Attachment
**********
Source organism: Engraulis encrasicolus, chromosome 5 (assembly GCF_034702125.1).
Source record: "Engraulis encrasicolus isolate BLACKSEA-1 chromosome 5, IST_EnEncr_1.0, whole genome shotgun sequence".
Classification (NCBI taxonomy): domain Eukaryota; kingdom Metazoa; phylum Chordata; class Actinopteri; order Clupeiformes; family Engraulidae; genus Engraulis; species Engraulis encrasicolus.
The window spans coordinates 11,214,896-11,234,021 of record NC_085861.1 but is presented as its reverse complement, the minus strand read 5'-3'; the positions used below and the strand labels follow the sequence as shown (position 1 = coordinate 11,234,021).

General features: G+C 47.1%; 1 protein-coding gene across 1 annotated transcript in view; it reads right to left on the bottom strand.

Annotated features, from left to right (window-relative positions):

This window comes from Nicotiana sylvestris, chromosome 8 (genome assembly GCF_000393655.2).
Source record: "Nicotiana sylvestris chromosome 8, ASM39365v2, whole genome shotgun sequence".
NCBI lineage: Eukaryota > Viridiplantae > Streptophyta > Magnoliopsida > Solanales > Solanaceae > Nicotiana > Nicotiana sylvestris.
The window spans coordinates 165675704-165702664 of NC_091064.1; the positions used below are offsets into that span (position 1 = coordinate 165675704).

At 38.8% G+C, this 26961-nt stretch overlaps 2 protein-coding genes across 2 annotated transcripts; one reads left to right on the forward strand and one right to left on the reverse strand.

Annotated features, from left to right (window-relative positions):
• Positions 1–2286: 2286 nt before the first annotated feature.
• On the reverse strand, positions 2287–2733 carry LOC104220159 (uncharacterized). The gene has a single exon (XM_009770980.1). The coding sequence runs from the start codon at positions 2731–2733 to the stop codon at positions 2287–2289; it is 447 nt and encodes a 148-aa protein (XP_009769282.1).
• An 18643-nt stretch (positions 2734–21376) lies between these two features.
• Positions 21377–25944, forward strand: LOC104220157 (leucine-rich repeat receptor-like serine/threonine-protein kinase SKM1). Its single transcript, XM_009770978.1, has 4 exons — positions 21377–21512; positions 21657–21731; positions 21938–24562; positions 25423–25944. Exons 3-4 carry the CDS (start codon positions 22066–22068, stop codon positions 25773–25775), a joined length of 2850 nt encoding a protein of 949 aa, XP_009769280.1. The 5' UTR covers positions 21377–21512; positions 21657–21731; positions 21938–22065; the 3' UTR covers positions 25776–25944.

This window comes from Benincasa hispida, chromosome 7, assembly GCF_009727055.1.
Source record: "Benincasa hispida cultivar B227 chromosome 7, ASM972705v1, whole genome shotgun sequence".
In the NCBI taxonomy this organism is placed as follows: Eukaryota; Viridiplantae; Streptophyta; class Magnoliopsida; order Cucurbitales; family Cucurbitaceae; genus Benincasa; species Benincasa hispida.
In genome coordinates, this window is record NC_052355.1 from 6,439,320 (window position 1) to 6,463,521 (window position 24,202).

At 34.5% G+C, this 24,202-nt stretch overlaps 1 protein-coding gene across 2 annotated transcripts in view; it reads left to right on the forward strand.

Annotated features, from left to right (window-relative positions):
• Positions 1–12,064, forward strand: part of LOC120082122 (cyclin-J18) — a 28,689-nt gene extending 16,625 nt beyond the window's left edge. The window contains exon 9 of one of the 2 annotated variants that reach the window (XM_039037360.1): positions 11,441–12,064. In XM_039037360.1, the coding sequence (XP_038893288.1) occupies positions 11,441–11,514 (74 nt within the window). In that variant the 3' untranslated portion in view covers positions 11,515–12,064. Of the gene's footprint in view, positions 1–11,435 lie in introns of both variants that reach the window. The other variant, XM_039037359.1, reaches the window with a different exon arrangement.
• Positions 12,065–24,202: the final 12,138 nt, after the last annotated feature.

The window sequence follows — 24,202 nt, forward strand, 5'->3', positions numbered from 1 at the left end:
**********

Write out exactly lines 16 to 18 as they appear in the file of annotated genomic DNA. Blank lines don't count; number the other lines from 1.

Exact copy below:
• Positions 21377–25944, forward strand: LOC104220157 (leucine-rich repeat receptor-like serine/threonine-protein kinase SKM1). Its single transcript, XM_009770978.1, has 4 exons — positions 21377–21512; positions 21657–21731; positions 21938–24562; positions 25423–25944. Exons 3-4 carry the CDS (start codon positions 22066–22068, stop codon positions 25773–25775), a joined length of 2850 nt encoding a protein of 949 aa, XP_009769280.1. The 5' UTR covers positions 21377–21512; positions 21657–21731; positions 21938–22065; the 3' UTR covers positions 25776–25944.

This window comes from Benincasa hispida, chromosome 7, assembly GCF_009727055.1.
Source record: "Benincasa hispida cultivar B227 chromosome 7, ASM972705v1, whole genome shotgun sequence".